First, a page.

Justice  /  Comment

The CUNY Experiment

The City University of New York has long stood at once for meritocratic uplift and for civil disobedience.

As American higher education expanded in the postwar years, so did CUNY, adding community colleges and four-year campuses. The city’s public schools had a high proportion of Black and Latinx (at the time mostly Puerto Rican) students, but the populations of CUNY’s most prestigious four-year campuses were overwhelmingly white—especially City College, despite its location in the center of Harlem. In April 1969 a group of Black students there took over the campus, requesting more equal admissions policies and an expansion of Black and Puerto Rican history and literature courses. The city and state responded by introducing an “open admissions” plan that guaranteed any high school graduate in the city a place somewhere in the CUNY system. It also ended tuition at community colleges, where students had needed to pay a small amount. In effect the new policies established that New Yorkers had a right to a college education. Black and Puerto Rican enrollment immediately doubled, jumping to 24 percent the first year the new policy took hold; white working-class New Yorkers benefited as well. Between 1969 and 1975 the system’s enrollment grew by 55 percent.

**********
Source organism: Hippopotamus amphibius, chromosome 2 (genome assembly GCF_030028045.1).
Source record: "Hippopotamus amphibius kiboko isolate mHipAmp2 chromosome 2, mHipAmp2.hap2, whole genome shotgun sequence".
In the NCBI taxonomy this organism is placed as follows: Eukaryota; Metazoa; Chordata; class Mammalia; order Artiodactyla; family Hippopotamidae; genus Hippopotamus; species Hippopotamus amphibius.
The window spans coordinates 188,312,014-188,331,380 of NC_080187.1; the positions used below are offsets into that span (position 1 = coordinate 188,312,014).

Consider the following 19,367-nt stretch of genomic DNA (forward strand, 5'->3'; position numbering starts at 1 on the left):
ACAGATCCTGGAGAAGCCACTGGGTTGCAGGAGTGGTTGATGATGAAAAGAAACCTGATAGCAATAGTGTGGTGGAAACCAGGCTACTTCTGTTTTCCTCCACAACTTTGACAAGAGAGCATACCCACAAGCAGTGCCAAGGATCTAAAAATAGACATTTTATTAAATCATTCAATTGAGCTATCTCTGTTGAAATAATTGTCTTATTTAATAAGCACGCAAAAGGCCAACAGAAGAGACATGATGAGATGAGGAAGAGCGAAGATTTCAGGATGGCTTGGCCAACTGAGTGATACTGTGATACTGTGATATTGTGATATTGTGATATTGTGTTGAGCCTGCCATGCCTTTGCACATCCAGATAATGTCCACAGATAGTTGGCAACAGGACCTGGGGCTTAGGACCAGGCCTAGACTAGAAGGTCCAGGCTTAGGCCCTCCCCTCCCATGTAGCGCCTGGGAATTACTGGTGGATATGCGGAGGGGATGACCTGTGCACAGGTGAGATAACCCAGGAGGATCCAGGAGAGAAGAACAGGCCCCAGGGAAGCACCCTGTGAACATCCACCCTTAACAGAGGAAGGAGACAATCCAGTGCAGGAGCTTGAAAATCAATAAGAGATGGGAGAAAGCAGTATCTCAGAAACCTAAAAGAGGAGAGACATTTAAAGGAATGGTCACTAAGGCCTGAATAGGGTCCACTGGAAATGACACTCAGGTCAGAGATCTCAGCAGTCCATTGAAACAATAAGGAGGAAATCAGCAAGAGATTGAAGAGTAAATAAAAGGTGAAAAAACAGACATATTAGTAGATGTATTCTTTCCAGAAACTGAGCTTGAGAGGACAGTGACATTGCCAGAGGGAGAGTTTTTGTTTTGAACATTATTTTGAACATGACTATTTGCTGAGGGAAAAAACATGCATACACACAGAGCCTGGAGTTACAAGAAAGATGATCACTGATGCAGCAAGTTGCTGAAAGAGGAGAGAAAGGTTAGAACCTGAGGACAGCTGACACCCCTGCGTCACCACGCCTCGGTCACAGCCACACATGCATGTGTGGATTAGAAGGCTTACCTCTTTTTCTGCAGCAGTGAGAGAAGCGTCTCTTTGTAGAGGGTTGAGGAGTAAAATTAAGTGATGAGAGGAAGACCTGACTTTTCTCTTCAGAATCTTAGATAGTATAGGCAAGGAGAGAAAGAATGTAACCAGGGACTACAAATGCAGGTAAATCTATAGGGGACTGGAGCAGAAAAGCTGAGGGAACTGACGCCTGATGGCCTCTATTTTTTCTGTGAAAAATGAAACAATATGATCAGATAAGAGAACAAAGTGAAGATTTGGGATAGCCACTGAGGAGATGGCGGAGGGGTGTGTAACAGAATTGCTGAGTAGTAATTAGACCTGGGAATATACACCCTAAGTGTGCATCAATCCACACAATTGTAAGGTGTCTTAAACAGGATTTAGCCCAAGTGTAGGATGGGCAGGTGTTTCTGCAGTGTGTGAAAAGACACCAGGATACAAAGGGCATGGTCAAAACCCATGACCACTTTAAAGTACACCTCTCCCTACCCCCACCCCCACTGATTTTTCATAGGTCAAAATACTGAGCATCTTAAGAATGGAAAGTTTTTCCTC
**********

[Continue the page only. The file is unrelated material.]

But the influx of students was not accompanied by additional funding, and the new rules were contentious. For some faculty, open admissions exposed the tension inherent in the ideal of free college education. Was the goal to create a more rigorous meritocracy, to make it possible for the most brilliant students to access higher education even if they were poor—the “Harvard of the Proletariat” model? Or was the real purpose of free college to make higher education and its benefits available to as many people as possible?

Among the adherents of the latter vision was the poet Adrienne Rich, who taught in the Basic Writing program at City College in the late 1960s and early 1970s. Reed quotes a statement Rich made at an emergency City College faculty meeting the day after the 1969 campus takeover began:

We are not admitting simply a collection of social and emotional problems, remedial problems. We are admitting a wealth of intelligence, tough-mindedness, and motivation…. There is a whole resource of brains, talent, and courage which we have hitherto excluded from the American educational system; if we can begin to admit and absorb these gifts, the educational process for both whites and non-whites, teachers and students, will become, in my opinion, vastly more meaningful.

June Jordan, another poet who taught at City College at the time, agreed: “We thought that if we could make democracy come to City College,” she remembered in 1994, “probably we could have an impact on the concept and perhaps even the practice of public education throughout the country.”